After the Logging Ban: Politics of Forest Management in Thailand. 2005. Daniel, R. (Ed.) Foundation for Ecological Recovery (PER), Bangkok. 220 pages. http://www.terraper.org/publications.php (price 350 baht).
The book reviews the state of forests and forest policies in Thailand and shows why the nationwide ban on logging concessions declared in 1989 seems to have had little or no effect in halting forest degradation.
The book reveals how Thailand’s often corrupt forestry industry is exploiting forest resources not just in the country but across its borders such as in Burma and Cambodia, while other efforts to cash in on forest areas such as establishing large-scale tree plantations are bringing their own set of ecological problems and social conflicts.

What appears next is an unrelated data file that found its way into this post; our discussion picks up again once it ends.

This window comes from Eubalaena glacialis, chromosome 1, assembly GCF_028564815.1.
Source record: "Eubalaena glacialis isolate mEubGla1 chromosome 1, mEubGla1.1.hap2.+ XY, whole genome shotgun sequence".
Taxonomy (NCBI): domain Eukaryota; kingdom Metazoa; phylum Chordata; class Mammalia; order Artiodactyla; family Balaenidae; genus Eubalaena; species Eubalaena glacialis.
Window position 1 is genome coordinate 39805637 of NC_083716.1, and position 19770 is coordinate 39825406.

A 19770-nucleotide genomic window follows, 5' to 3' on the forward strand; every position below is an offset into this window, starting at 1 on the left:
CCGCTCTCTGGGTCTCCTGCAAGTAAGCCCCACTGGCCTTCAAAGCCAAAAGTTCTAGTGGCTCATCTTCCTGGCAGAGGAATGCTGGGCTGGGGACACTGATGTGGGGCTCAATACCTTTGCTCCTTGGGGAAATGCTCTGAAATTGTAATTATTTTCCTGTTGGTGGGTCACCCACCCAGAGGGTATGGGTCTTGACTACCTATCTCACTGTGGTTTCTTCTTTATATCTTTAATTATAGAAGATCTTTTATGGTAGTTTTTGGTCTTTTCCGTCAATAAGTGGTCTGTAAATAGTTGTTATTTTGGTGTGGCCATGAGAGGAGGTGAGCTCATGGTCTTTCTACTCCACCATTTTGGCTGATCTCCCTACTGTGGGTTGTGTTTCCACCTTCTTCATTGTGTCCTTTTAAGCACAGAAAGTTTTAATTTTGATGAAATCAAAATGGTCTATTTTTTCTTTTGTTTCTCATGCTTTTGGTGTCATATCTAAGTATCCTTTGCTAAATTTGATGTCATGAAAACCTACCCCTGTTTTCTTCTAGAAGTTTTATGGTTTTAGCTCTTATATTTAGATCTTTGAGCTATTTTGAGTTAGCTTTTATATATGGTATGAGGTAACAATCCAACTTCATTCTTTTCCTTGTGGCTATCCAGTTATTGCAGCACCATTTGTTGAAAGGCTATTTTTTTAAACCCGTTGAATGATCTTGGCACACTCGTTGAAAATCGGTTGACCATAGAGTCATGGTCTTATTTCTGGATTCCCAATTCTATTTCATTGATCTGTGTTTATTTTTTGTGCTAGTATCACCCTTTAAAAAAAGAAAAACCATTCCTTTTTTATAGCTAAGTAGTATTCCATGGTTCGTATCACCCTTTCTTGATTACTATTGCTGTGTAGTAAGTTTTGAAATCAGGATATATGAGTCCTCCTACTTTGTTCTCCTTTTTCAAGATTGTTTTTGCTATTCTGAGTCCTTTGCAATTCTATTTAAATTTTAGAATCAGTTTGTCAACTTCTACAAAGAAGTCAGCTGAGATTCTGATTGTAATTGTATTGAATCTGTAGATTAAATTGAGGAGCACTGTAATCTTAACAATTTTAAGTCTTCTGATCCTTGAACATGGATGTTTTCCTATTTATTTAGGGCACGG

In examining the critical problems with the forest conservation ideology of the Thai state, the book unveils how conservation areas such as national parks are placing more restrictions on access to forest resources by local communities as well as discouraging local forest conservation efforts. Meanwhile, important legal initiatives for increased local control over forests including the “People’s Community Forest Bill” are struggling to materialize.
The book points to new ways to build social spaces towards strengthening community-based resource management and reverse the present trends of forest destruction in Thailand.